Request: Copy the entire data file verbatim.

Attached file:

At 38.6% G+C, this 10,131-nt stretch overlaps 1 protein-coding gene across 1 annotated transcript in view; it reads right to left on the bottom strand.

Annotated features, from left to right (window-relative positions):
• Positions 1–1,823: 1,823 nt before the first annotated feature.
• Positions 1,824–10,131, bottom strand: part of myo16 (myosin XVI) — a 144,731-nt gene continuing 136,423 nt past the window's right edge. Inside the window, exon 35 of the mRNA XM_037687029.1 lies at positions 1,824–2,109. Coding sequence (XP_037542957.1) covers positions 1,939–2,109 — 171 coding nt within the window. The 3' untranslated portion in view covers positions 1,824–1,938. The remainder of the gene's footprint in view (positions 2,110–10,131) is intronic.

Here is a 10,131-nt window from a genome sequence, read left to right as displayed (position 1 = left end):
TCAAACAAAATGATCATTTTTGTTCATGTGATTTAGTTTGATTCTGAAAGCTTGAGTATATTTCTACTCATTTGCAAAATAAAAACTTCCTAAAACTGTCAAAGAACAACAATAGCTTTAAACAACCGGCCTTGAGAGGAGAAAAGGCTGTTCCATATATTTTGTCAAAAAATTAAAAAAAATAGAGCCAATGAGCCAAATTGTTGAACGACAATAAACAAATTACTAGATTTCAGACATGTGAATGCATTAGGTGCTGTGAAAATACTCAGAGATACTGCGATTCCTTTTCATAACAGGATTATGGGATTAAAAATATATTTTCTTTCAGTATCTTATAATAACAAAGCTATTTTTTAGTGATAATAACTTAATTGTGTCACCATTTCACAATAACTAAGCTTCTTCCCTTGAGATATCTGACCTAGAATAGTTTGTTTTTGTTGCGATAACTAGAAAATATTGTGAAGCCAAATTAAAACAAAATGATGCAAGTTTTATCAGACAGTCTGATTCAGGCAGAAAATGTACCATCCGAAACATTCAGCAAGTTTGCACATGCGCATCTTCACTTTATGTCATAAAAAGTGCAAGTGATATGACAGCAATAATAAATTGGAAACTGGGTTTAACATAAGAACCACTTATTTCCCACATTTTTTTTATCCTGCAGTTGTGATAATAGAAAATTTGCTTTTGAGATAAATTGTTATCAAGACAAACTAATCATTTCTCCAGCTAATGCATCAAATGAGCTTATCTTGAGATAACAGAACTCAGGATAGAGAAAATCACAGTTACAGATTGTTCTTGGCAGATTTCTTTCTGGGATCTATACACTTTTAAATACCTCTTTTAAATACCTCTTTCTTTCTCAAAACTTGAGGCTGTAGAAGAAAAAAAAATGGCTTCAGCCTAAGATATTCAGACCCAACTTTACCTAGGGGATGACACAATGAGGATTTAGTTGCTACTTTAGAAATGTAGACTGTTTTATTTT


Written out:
At 38.6% G+C, this 10,131-nt stretch overlaps 1 protein-coding gene across 1 annotated transcript in view; it reads right to left on the bottom strand.

Annotated features, from left to right (window-relative positions):
• Positions 1–1,823: 1,823 nt before the first annotated feature.
• Positions 1,824–10,131, bottom strand: part of myo16 (myosin XVI) — a 144,731-nt gene continuing 136,423 nt past the window's right edge. Inside the window, exon 35 of the mRNA XM_037687029.1 lies at positions 1,824–2,109. Coding sequence (XP_037542957.1) covers positions 1,939–2,109 — 171 coding nt within the window. The 3' untranslated portion in view covers positions 1,824–1,938. The remainder of the gene's footprint in view (positions 2,110–10,131) is intronic.

Here is a 10,131-nt window from a genome sequence, read left to right as displayed (position 1 = left end):
TCAAACAAAATGATCATTTTTGTTCATGTGATTTAGTTTGATTCTGAAAGCTTGAGTATATTTCTACTCATTTGCAAAATAAAAACTTCCTAAAACTGTCAAAGAACAACAATAGCTTTAAACAACCGGCCTTGAGAGGAGAAAAGGCTGTTCCATATATTTTGTCAAAAAATTAAAAAAAATAGAGCCAATGAGCCAAATTGTTGAACGACAATAAACAAATTACTAGATTTCAGACATGTGAATGCATTAGGTGCTGTGAAAATACTCAGAGATACTGCGATTCCTTTTCATAACAGGATTATGGGATTAAAAATATATTTTCTTTCAGTATCTTATAATAACAAAGCTATTTTTTAGTGATAATAACTTAATTGTGTCACCATTTCACAATAACTAAGCTTCTTCCCTTGAGATATCTGACCTAGAATAGTTTGTTTTTGTTGCGATAACTAGAAAATATTGTGAAGCCAAATTAAAACAAAATGATGCAAGTTTTATCAGACAGTCTGATTCAGGCAGAAAATGTACCATCCGAAACATTCAGCAAGTTTGCACATGCGCATCTTCACTTTATGTCATAAAAAGTGCAAGTGATATGACAGCAATAATAAATTGGAAACTGGGTTTAACATAAGAACCACTTATTTCCCACATTTTTTTTATCCTGCAGTTGTGATAATAGAAAATTTGCTTTTGAGATAAATTGTTATCAAGACAAACTAATCATTTCTCCAGCTAATGCATCAAATGAGCTTATCTTGAGATAACAGAACTCAGGATAGAGAAAATCACAGTTACAGATTGTTCTTGGCAGATTTCTTTCTGGGATCTATACACTTTTAAATACCTCTTTTAAATACCTCTTTCTTTCTCAAAACTTGAGGCTGTAGAAGAAAAAAAAATGGCTTCAGCCTAAGATATTCAGACCCAACTTTACCTAGGGGATGACACAATGAGGATTTAGTTGCTACTTTAGAAATGTAGACTGTTTTATTTT